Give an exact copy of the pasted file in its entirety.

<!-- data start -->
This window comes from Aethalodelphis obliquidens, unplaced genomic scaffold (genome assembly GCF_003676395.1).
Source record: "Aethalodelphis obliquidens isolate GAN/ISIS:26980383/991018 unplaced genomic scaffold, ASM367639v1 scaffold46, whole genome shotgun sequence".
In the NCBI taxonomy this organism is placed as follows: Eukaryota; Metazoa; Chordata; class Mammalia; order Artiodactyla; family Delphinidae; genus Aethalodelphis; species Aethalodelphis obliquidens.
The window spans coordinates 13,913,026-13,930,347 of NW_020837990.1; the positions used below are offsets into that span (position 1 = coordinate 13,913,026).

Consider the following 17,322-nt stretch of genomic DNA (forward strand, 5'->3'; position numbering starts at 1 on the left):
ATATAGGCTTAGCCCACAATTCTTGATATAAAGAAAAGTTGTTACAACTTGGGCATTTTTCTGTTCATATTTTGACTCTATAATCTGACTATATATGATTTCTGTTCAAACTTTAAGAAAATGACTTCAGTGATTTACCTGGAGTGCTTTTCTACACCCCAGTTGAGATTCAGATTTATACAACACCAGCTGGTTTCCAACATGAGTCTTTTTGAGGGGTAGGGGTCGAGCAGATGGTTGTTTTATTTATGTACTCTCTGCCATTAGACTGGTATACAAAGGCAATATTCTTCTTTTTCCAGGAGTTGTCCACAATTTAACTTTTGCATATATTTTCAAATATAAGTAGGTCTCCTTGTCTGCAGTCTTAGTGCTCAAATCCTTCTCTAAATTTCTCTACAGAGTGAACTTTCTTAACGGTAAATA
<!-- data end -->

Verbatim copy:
This window comes from Aethalodelphis obliquidens, unplaced genomic scaffold (genome assembly GCF_003676395.1).
Source record: "Aethalodelphis obliquidens isolate GAN/ISIS:26980383/991018 unplaced genomic scaffold, ASM367639v1 scaffold46, whole genome shotgun sequence".
In the NCBI taxonomy this organism is placed as follows: Eukaryota; Metazoa; Chordata; class Mammalia; order Artiodactyla; family Delphinidae; genus Aethalodelphis; species Aethalodelphis obliquidens.
The window spans coordinates 13,913,026-13,930,347 of NW_020837990.1; the positions used below are offsets into that span (position 1 = coordinate 13,913,026).

Consider the following 17,322-nt stretch of genomic DNA (forward strand, 5'->3'; position numbering starts at 1 on the left):
ATATAGGCTTAGCCCACAATTCTTGATATAAAGAAAAGTTGTTACAACTTGGGCATTTTTCTGTTCATATTTTGACTCTATAATCTGACTATATATGATTTCTGTTCAAACTTTAAGAAAATGACTTCAGTGATTTACCTGGAGTGCTTTTCTACACCCCAGTTGAGATTCAGATTTATACAACACCAGCTGGTTTCCAACATGAGTCTTTTTGAGGGGTAGGGGTCGAGCAGATGGTTGTTTTATTTATGTACTCTCTGCCATTAGACTGGTATACAAAGGCAATATTCTTCTTTTTCCAGGAGTTGTCCACAATTTAACTTTTGCATATATTTTCAAATATAAGTAGGTCTCCTTGTCTGCAGTCTTAGTGCTCAAATCCTTCTCTAAATTTCTCTACAGAGTGAACTTTCTTAACGGTAAATA